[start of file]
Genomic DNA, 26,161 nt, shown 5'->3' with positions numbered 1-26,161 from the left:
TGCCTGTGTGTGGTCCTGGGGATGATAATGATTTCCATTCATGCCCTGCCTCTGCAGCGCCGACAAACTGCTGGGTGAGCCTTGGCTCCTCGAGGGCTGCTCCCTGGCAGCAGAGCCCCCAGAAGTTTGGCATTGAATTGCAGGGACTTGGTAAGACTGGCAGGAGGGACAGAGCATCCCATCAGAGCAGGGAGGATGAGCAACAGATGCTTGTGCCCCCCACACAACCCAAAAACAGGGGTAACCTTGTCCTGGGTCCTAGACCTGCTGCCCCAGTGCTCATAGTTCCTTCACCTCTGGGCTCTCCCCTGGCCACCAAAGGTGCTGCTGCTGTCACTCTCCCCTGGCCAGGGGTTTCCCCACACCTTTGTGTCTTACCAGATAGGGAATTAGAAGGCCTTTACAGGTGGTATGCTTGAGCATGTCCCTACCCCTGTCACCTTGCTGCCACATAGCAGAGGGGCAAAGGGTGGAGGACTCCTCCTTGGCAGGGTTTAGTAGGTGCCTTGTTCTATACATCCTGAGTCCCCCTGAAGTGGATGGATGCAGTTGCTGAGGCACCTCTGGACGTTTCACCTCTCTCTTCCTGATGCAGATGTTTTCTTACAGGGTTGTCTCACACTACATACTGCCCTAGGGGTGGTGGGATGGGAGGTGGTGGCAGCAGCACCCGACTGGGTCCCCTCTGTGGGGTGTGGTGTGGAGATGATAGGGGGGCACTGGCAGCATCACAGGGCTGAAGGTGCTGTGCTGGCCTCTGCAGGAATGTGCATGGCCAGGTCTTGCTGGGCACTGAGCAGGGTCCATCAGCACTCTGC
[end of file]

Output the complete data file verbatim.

Genomic DNA, 26,161 nt, shown 5'->3' with positions numbered 1-26,161 from the left:
TGCCTGTGTGTGGTCCTGGGGATGATAATGATTTCCATTCATGCCCTGCCTCTGCAGCGCCGACAAACTGCTGGGTGAGCCTTGGCTCCTCGAGGGCTGCTCCCTGGCAGCAGAGCCCCCAGAAGTTTGGCATTGAATTGCAGGGACTTGGTAAGACTGGCAGGAGGGACAGAGCATCCCATCAGAGCAGGGAGGATGAGCAACAGATGCTTGTGCCCCCCACACAACCCAAAAACAGGGGTAACCTTGTCCTGGGTCCTAGACCTGCTGCCCCAGTGCTCATAGTTCCTTCACCTCTGGGCTCTCCCCTGGCCACCAAAGGTGCTGCTGCTGTCACTCTCCCCTGGCCAGGGGTTTCCCCACACCTTTGTGTCTTACCAGATAGGGAATTAGAAGGCCTTTACAGGTGGTATGCTTGAGCATGTCCCTACCCCTGTCACCTTGCTGCCACATAGCAGAGGGGCAAAGGGTGGAGGACTCCTCCTTGGCAGGGTTTAGTAGGTGCCTTGTTCTATACATCCTGAGTCCCCCTGAAGTGGATGGATGCAGTTGCTGAGGCACCTCTGGACGTTTCACCTCTCTCTTCCTGATGCAGATGTTTTCTTACAGGGTTGTCTCACACTACATACTGCCCTAGGGGTGGTGGGATGGGAGGTGGTGGCAGCAGCACCCGACTGGGTCCCCTCTGTGGGGTGTGGTGTGGAGATGATAGGGGGGCACTGGCAGCATCACAGGGCTGAAGGTGCTGTGCTGGCCTCTGCAGGAATGTGCATGGCCAGGTCTTGCTGGGCACTGAGCAGGGTCCATCAGCACTCTGC